Nurse shortage hits kids’ hospitals

City Health

The existing nursing staff has to look after over 100 patients in a day.

Government-run children’s hospitals in the city, Indira Gandhi Institute of Child Health (IGICH) and Vanivilas Hospital face a shortage of nurses, which is affecting patient care.

A nursing officer at IGICH said the medical ward, which is the biggest ward in the hospital, has only two nursing officers looking after 400 patients a day. The surgical ward of the hospital also faces a shortage of nurses. The nursing officer said the problem has existed for years and that she has to look after over 100 patients.

A woman, who was admitted to Vanivilas and just had a miscarriage, said that nurses visited her once or twice a day and explained what she had to do and how she had to clean herself. This contrasts with the exceptional care and companionship, both physical and psychological, that experts recommend for anyone who has a miscarriage.

The husband of a woman who is pregnant and was walking beside the sitting area at Vanivilas said that there is a delay in the documentation process as well because of the staff shortage.

The Indian nursing council (INC) recommendations of nursing staffing norms by the Staff Inspection Unit show that normal wards should have one staff nurse/nursing sister for every six beds. Special wards like pediatrics require one staff nurse for every four beds and intensive care units (ICU) require a nursing sister for every bed.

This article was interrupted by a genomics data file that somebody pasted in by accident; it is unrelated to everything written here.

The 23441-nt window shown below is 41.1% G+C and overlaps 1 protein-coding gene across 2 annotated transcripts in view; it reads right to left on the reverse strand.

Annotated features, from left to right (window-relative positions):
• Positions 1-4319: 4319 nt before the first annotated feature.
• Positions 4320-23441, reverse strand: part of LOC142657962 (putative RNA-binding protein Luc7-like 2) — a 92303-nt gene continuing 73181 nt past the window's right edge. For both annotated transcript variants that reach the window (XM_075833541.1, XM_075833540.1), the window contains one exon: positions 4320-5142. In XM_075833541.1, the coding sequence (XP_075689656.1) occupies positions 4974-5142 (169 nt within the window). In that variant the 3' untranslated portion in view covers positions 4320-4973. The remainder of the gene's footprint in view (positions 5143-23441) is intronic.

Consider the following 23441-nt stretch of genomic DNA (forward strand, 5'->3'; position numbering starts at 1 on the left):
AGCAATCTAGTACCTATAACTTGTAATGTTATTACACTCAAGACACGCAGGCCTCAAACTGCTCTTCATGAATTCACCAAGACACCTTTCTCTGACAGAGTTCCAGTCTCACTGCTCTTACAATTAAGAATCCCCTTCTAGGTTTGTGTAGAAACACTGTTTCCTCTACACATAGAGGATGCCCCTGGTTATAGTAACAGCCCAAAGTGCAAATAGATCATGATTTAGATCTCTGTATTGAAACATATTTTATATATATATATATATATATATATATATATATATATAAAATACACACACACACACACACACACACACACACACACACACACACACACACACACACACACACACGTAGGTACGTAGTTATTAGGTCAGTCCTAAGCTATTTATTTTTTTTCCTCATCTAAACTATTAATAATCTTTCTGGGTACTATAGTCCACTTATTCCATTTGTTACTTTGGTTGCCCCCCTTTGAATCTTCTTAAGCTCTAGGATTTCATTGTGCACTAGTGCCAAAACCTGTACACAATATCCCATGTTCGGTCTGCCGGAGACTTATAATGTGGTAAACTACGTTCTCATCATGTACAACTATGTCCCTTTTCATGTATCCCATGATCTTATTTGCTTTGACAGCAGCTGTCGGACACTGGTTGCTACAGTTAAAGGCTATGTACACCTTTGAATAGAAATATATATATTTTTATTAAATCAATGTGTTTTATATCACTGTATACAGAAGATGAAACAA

Nurses at IGICH say they are overworked and exhausted

However, Dr. Sumithra Devi, Nursing Superintendent at Vanivilas said, “The hospital is unable to follow the INC recommendations due to the shortage of nurses, which is why one staff nurse looks after 30 patients.”

A nursing officer at the Pediatric Intensive Care Unit (PICU) ward of Vanivilas said the workload is more and she is exhausted. She said she had to look after 25-30 patients a day but said it does not affect the patients and they are discharged on time after treatment. She said the problem of staff shortage has existed for four to five years.

Devi said that the problem has been exacerbated following the establishment of different specialization units like the PICU,  neonatal intensive care unit (NICU) and more. She said many nurses are retiring, getting married and leaving. Further, an increased patient intake has contributed to the existing problem.

She said there is no possibility of direct recruitment at the hospital because it is attached to Bangalore Medical College Research Institute (BMCRI), which is an autonomous institution.

However, a Community Medicine Specialist said that a shortage of “doctors, nurses or any other medical staff compromises the quality of health care provided by a hospital.” He added that the treatment of patients should be the priority of a hospital and such a shortage makes that difficult to manage.